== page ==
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there is a growing appreciation backed up by the court today that this is an inequality that cannot go on. although they lost today, rebecca steinfeld and charles keidan may well have changed the direction of travel in the legalisation of civil partnerships for heterosexual couples. clive coleman, bbc news. joining me now is kate stewart, who travelled to gibraltar in 2016 to get a civil partnership with her partner matthew. explain why you went to gibraltar and what you think you achieved when you did that? well, my partner and i had been together for over ten yea rs, had been together for over ten years, and we wanted to be able to formalise our relationship and make that long—standing commitment to each other as many couples do. and we felt uncomfortable with the institution of marriage. we felt, as
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has been acknowledged by the ruling today, that there is a difference between marriage and civil partnership. we felt that getting married was not the appropriate way to formalise our relationship and to make that lifelong commitment to each other. we felt that a civil partnership was the appropriate option for us. and because it wasn't something we could do at home yet, we went to one of the other parts of the world that do offer civil partnerships do couples of a different sex to each other. so you did that in gibraltar, but when you came back to this country, although thatis came back to this country, although that is a british 0verseas territory, does that have legal standing in the uk? it doesn't at the moment. but we were hopeful that eventually, the law in the uk would fall in line and we made the call that we wanted to make that commitment to each other last summer.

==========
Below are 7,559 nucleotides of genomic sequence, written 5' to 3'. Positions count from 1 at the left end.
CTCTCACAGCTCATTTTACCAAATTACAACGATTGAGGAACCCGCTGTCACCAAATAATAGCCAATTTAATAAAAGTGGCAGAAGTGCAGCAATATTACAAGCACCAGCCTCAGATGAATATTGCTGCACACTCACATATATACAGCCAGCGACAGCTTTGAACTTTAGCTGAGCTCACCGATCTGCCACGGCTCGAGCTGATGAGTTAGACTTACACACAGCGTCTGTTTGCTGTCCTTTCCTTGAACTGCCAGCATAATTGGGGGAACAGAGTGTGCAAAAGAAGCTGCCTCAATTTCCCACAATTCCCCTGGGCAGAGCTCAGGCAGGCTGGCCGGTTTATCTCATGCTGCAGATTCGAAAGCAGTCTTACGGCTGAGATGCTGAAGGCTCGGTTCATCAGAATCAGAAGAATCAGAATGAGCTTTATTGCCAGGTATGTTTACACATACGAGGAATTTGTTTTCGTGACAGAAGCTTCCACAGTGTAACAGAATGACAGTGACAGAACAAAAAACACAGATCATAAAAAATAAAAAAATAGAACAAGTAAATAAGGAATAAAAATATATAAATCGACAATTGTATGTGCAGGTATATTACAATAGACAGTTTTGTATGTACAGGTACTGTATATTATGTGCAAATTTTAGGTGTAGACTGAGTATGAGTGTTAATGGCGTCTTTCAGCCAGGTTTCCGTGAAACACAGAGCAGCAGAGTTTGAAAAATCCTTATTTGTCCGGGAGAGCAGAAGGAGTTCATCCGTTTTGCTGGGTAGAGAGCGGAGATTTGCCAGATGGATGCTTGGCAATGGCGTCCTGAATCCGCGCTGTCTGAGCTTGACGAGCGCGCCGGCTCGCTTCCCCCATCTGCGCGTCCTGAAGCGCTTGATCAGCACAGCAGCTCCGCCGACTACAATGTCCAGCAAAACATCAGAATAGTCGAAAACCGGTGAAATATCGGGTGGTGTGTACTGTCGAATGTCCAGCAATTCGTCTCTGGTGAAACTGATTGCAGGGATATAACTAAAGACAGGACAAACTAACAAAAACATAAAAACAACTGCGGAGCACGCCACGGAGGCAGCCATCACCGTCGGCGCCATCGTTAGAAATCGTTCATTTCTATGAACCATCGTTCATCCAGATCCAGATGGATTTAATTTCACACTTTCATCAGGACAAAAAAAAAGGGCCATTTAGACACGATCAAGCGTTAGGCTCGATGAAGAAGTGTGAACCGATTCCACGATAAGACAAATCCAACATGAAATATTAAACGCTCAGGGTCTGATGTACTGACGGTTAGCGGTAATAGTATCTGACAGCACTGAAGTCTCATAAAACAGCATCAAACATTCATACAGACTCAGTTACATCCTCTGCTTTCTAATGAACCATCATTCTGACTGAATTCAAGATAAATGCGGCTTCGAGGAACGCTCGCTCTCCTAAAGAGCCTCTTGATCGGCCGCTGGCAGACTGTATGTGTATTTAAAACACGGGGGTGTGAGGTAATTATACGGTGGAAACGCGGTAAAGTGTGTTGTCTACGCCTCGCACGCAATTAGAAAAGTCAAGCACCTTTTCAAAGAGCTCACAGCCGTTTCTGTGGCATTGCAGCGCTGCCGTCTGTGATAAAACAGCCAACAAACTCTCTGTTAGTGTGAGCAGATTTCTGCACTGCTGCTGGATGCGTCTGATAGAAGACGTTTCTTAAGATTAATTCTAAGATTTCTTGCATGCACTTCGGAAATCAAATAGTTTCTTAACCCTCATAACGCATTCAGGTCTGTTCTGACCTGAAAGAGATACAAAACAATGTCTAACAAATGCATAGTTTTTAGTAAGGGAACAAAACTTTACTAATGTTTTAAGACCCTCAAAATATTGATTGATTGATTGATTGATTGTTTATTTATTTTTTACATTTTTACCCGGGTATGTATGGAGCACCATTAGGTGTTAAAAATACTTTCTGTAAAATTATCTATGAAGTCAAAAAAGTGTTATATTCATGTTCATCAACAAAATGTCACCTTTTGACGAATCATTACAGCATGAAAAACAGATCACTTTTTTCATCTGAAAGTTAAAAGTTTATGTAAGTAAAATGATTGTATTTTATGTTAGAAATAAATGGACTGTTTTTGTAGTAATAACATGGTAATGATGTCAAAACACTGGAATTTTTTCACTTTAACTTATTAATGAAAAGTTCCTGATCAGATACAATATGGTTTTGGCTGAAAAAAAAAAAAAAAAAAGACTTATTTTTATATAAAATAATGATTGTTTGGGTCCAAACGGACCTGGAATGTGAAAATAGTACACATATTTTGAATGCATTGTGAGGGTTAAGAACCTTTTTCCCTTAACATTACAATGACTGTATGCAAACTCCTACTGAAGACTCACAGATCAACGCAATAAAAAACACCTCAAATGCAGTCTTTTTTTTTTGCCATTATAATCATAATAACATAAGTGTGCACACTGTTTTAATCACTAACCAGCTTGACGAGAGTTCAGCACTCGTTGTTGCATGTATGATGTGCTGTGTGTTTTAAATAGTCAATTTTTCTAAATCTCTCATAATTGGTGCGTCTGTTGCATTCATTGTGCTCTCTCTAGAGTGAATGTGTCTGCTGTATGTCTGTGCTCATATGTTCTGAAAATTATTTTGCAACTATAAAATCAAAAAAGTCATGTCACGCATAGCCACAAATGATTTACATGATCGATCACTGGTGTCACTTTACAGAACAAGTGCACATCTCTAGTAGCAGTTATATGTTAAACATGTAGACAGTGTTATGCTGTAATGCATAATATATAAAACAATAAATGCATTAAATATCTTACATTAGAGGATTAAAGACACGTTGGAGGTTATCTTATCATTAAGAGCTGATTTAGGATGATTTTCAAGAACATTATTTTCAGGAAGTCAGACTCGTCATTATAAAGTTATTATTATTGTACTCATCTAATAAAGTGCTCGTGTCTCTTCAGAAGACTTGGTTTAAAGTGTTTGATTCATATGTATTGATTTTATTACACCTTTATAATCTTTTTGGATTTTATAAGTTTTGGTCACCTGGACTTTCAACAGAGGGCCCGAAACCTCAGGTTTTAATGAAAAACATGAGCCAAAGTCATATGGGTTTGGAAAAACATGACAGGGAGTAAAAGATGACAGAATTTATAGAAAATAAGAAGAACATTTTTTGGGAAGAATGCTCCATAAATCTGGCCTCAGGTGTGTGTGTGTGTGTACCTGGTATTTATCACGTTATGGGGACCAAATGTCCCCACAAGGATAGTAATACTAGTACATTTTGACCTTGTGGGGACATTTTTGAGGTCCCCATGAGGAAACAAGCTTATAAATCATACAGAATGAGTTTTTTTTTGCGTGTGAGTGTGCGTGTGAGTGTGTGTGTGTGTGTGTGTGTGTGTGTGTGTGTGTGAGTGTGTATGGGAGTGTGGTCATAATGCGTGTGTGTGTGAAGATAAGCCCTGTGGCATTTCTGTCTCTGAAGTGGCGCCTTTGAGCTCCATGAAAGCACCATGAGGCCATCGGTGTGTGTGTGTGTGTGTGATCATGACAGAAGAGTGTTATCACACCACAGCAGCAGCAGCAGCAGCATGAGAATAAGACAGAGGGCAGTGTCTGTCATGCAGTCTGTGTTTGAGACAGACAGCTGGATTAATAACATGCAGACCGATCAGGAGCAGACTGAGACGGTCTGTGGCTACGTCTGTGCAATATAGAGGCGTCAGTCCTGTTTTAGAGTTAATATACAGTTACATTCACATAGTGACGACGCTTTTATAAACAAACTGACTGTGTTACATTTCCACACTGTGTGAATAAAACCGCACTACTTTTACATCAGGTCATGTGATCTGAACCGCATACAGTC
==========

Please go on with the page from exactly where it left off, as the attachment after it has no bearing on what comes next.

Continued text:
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commitment to each other last summer. that was the right time for us summer. that was the right time for us to do it and our preferred option was to go ahead with the civil partnership and wait for the law to catch up, rather than wait any longer or enter into a marriage which we felt was a compromise in how we felt about each other and our relationship. do you think this is all very unfair? do you think it is an inequality? for us, which is about everybody having the right choice, to be able to formalise your lifelong partnerships in a way that is appropriate to your own position and your own faith or lack of it and you're in perspective, and to be able to formalise your relationship and have it recognised in a way that is appropriate to each couple, regardless of the characteristics of the individuals within that couple and the characteristics of the couple as a whole. it is about
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everybody having the same choices. i certainly wouldn't stretch to say that we are unfairly treated in comparison to same—sex couples. that would undermine the long struggle that same—sex couples have two achieve marriage equality. this is more about being able to say that all couples should have the same range of options, and it should be about being able to do what is right for that relationship. but in terms of the law, do you think it is going to change? although this couple lost the ruling today, thejudges said the ruling today, thejudges said the government should have more time to decide on the future. but effectively, they seemed to be putting the government on notice. definitely. initially, i, like many other supporters of the campaign, was disappointed to hear the outcome of the ruling. but when you look at it in more detail, the hope that matthew and i went to gibraltar with